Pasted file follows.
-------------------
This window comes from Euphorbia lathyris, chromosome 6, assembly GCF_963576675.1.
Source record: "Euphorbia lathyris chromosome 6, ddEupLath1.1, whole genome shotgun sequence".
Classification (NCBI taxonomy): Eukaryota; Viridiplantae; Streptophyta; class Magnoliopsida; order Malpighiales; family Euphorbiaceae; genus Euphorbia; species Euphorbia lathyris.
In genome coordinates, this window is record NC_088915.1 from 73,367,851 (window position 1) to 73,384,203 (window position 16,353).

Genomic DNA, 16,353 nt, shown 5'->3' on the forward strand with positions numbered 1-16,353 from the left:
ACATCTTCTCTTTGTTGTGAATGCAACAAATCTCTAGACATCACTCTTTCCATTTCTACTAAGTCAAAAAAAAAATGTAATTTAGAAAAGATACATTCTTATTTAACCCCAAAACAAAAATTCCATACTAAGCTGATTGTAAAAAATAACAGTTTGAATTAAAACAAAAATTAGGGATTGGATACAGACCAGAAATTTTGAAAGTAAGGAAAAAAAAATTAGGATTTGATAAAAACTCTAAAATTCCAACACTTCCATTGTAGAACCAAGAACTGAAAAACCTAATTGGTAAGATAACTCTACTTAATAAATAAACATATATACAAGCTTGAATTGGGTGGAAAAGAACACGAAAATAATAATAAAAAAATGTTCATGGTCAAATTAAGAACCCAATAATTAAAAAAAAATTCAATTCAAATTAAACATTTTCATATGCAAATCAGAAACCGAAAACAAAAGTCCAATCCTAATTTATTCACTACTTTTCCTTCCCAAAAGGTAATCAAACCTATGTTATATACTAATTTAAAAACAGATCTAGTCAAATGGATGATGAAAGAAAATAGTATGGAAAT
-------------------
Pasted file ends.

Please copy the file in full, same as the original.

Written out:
This window comes from Euphorbia lathyris, chromosome 6, assembly GCF_963576675.1.
Source record: "Euphorbia lathyris chromosome 6, ddEupLath1.1, whole genome shotgun sequence".
Classification (NCBI taxonomy): Eukaryota; Viridiplantae; Streptophyta; class Magnoliopsida; order Malpighiales; family Euphorbiaceae; genus Euphorbia; species Euphorbia lathyris.
In genome coordinates, this window is record NC_088915.1 from 73,367,851 (window position 1) to 73,384,203 (window position 16,353).

Genomic DNA, 16,353 nt, shown 5'->3' on the forward strand with positions numbered 1-16,353 from the left:
ACATCTTCTCTTTGTTGTGAATGCAACAAATCTCTAGACATCACTCTTTCCATTTCTACTAAGTCAAAAAAAAAATGTAATTTAGAAAAGATACATTCTTATTTAACCCCAAAACAAAAATTCCATACTAAGCTGATTGTAAAAAATAACAGTTTGAATTAAAACAAAAATTAGGGATTGGATACAGACCAGAAATTTTGAAAGTAAGGAAAAAAAAATTAGGATTTGATAAAAACTCTAAAATTCCAACACTTCCATTGTAGAACCAAGAACTGAAAAACCTAATTGGTAAGATAACTCTACTTAATAAATAAACATATATACAAGCTTGAATTGGGTGGAAAAGAACACGAAAATAATAATAAAAAAATGTTCATGGTCAAATTAAGAACCCAATAATTAAAAAAAAATTCAATTCAAATTAAACATTTTCATATGCAAATCAGAAACCGAAAACAAAAGTCCAATCCTAATTTATTCACTACTTTTCCTTCCCAAAAGGTAATCAAACCTATGTTATATACTAATTTAAAAACAGATCTAGTCAAATGGATGATGAAAGAAAATAGTATGGAAAT